On Participation

I re-asserted yesterday that my primary goal as a bicycle advocate is not increasing participation. My primary goals are to educate people how to use the streets we have and to return us to the idea that our streets are a public commons.

I think participation is a quality of culture. If a culture understands utility and commuter bicycling as normal, then participation will follow to the extent that people understand it to be safe and efficient.

That culture comes before participation explains why Portland, Oregon has a 7-percent bicycle mode share. That’s the best in the United States, and it is still pitiful compared to western nations with cultures that understand bicycling as normal.

What about the American culture makes utility bicycling odd? The nutshell version is that the personal automobile pushes many of our cultural hot buttons: freedom of expression, freedom of movement, and the mythology of the open road (related to the mythology of opening the west, i.e. cowboy mythology). There are many other things we can name that led to the American love affair with the automobile. We loved it so much we built an entire continent for the automobile.

Americans think riding a bicycle for transportation is crazy because they are thoroughly steeped in the culture. It’s just common sense that, for example, to ride a bicycle to work you must be a nut, a ne’er-do-well, a drunk who lost his license, or some pain-in-the-ass anti-car lefty.

Our environment is built to accommodate car travel first and foremost. So even if you want to ride a bicycle for basic transportation you have to change your lifestyle to do it. That’s what I did when I moved to Springfield. I took advantage of the grid street system and the flat topography by choosing to live close to work in an urban-core neighborhood (former inner-ring suburb). I made it easy on myself. Far too many Americans cannot make a similar choice. They are stuck.

Americans can decide tomorrow to spend the money to create the best streets in the world capable of accommodating all road users safely and efficiently and it will make only a marginal difference to bicycle participation. I’ve just told you the reasons: the culture and our environment don’t support the idea that riding a bicycle for transportation is a sane thing to do. You can build those safe streets, but if major destinations are still miles away then nothing will change. So, yeah, urban density also plays into this. Americans are culturally predisposed to hate it (except for people we want to marginalize).

I believe the culture is changing, but not because we we’re painting bicycle lanes or constructing complete streets. The Millennial generation is losing touch with the American love affair with the automobile. You can run your own Google search and come up with dozens of recent articles noting this trend. Why is this happening? I have no idea beyond pointing to the usual suspects. I feel pretty comfortable asserting that the trend has nothing to do with painting bicycle lanes.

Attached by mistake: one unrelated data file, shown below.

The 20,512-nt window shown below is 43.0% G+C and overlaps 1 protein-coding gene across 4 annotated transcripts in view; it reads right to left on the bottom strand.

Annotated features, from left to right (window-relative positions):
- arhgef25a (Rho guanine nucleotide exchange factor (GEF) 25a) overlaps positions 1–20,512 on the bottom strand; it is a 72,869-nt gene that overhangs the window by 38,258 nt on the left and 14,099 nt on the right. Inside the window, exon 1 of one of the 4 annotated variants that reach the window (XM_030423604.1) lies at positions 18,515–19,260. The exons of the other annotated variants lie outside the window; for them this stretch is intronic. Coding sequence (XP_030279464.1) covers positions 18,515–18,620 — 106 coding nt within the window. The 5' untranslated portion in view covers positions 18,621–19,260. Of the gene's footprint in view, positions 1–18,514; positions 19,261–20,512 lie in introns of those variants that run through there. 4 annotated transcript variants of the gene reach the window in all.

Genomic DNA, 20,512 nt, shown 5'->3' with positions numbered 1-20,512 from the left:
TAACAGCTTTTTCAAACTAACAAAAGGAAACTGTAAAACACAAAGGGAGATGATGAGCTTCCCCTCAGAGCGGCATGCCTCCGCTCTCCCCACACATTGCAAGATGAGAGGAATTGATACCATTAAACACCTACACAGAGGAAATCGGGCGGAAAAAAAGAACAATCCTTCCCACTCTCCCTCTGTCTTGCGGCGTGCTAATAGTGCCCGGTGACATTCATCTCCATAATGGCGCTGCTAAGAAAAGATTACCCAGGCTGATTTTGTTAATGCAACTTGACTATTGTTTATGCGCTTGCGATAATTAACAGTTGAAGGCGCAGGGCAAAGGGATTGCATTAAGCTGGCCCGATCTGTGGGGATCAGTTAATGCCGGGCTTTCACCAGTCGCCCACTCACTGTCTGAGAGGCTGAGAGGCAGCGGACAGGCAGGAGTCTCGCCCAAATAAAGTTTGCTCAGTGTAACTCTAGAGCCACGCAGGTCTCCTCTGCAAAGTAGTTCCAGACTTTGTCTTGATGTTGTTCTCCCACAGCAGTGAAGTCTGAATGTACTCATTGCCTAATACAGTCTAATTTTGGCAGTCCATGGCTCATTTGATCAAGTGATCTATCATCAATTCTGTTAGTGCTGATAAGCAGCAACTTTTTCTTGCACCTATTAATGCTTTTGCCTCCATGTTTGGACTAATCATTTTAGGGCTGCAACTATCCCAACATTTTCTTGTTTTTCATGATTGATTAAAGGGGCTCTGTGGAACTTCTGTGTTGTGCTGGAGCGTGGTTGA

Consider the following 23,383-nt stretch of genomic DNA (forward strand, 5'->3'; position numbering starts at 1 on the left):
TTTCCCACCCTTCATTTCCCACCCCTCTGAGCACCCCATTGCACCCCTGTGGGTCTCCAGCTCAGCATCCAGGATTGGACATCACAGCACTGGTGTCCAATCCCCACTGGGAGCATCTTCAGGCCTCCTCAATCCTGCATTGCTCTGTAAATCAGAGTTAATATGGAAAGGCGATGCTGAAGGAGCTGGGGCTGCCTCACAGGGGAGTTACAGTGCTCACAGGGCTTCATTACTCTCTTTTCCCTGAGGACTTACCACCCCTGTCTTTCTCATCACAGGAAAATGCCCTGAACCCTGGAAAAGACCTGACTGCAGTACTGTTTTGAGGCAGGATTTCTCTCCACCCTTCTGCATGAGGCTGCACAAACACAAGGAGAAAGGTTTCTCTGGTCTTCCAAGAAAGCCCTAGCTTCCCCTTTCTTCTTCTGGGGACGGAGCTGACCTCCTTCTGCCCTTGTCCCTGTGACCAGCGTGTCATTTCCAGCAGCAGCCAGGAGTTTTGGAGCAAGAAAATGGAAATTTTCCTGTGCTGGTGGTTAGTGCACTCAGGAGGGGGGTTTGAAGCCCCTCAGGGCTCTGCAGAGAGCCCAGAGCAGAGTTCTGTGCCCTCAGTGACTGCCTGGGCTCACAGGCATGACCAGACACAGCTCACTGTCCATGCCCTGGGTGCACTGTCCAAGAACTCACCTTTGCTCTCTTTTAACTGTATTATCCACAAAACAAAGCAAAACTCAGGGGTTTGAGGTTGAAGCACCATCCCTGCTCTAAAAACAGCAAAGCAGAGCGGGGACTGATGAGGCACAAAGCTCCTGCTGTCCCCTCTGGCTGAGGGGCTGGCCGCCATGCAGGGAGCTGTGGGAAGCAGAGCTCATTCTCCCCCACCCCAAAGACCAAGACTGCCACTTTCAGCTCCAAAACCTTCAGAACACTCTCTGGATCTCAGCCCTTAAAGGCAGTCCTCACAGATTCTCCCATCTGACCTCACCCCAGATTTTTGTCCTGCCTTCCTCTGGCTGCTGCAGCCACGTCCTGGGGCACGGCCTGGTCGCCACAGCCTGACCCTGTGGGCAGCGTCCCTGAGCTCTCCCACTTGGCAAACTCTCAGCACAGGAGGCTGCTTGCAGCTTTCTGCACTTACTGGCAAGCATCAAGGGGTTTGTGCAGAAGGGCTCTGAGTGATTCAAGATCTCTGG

Cultures change. And cultures can sometimes be changed by making physical changes, i.e. build it and they will come (and behave a certain way). But I think our cultural love for the automobile, the environment we built for it, and our loathing of density means that painting bicycle lanes will simply be a waste of money that makes utility bicycling worse for those of us who actually do it.

My primary goals are focused on cultural change. I promote the 1-Mile Solution because it is primarily a way to change the culture one short bicycle trip at a time, thus making it seem normal.

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Comments 11

  1. Mighk Wilson wrote:

    Since World War II, the vast majority of new development in this country has been oriented towards automobile-based mobility. This means large residential lots separated from routine destinations by distances which are well beyond comfortable walking distances, and often comfortable bicycling distances.
    Furthermore, motorist accommodation, particularly in the form of excessive off-street parking at commercial sites (mandated by local governments), has served as a massive hidden subsidy to auto use.
    European countries also did this to some extent, but far less so than we did. Indeed, in some places, such as The Netherlands, urban residents reacted negatively to government efforts to increase auto use.